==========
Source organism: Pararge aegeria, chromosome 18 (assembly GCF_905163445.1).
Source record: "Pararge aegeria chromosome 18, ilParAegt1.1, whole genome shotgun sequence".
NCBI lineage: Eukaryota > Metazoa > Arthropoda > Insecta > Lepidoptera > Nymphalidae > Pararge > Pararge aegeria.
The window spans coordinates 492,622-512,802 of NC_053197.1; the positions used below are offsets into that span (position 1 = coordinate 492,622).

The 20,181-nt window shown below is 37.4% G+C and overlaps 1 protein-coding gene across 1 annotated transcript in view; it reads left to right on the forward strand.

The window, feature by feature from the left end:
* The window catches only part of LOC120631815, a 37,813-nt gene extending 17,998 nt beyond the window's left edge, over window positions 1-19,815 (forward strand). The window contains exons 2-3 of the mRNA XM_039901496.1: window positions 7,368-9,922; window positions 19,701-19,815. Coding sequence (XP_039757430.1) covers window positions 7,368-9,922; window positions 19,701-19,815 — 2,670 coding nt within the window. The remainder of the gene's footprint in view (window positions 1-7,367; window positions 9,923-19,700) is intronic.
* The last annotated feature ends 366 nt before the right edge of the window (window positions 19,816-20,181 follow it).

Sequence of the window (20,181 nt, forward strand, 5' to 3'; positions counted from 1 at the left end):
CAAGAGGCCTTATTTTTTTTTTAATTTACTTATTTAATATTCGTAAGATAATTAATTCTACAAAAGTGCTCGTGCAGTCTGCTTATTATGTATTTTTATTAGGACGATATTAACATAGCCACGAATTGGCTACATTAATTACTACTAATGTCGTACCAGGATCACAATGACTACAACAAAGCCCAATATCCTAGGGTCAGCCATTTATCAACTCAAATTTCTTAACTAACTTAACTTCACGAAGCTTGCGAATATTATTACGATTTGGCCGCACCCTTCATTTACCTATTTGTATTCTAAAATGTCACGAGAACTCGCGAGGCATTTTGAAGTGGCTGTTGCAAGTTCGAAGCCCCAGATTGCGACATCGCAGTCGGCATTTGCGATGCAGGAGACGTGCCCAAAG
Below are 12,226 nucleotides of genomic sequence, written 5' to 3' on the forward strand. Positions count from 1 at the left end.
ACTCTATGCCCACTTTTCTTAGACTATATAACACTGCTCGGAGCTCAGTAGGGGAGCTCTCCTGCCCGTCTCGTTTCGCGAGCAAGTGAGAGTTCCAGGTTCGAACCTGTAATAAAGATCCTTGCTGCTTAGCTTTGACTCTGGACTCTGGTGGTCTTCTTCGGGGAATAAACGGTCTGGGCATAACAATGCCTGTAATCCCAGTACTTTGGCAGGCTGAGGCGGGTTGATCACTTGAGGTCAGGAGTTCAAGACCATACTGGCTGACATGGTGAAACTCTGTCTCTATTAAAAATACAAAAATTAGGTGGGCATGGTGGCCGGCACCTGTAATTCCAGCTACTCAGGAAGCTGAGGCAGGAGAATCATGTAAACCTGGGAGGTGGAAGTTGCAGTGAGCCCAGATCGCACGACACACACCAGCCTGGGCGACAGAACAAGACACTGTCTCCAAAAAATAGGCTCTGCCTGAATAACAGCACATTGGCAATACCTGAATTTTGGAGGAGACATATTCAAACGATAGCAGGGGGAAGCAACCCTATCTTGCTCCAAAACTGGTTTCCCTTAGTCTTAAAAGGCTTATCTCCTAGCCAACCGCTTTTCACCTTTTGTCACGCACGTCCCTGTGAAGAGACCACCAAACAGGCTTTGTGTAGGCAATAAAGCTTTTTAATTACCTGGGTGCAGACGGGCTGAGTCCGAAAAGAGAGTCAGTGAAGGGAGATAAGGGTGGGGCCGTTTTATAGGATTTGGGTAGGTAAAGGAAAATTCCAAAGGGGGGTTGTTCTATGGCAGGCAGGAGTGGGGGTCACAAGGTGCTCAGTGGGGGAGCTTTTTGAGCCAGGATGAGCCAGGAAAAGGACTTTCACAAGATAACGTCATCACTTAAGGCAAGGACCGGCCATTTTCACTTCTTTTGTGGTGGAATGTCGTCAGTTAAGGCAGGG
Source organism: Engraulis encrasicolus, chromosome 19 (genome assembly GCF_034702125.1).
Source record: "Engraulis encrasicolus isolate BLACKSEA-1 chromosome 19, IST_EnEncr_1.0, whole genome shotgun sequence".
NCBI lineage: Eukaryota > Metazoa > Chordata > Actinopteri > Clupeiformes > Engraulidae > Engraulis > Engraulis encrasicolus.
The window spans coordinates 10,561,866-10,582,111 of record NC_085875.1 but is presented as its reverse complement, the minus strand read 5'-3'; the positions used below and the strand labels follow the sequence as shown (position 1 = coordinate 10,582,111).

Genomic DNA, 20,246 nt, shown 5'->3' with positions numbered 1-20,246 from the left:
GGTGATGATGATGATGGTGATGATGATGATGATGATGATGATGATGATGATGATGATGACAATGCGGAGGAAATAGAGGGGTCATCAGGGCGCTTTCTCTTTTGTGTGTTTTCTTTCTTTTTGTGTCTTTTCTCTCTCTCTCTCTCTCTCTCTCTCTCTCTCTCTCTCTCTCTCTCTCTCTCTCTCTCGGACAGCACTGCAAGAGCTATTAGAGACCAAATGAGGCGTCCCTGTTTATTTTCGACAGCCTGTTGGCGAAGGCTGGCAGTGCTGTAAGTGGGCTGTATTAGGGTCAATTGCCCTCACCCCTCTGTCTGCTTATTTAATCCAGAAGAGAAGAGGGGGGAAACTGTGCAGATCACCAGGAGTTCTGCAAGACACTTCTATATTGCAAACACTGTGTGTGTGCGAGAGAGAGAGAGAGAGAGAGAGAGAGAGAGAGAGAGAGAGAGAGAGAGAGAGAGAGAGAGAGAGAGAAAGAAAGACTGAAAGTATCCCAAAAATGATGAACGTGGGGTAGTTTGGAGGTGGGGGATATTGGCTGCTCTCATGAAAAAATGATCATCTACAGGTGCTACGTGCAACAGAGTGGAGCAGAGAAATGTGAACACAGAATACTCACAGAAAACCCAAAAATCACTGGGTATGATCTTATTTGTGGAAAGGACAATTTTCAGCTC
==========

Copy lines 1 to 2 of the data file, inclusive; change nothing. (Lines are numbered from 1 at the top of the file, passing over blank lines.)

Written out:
Source organism: Pararge aegeria, chromosome 18 (assembly GCF_905163445.1).
Source record: "Pararge aegeria chromosome 18, ilParAegt1.1, whole genome shotgun sequence".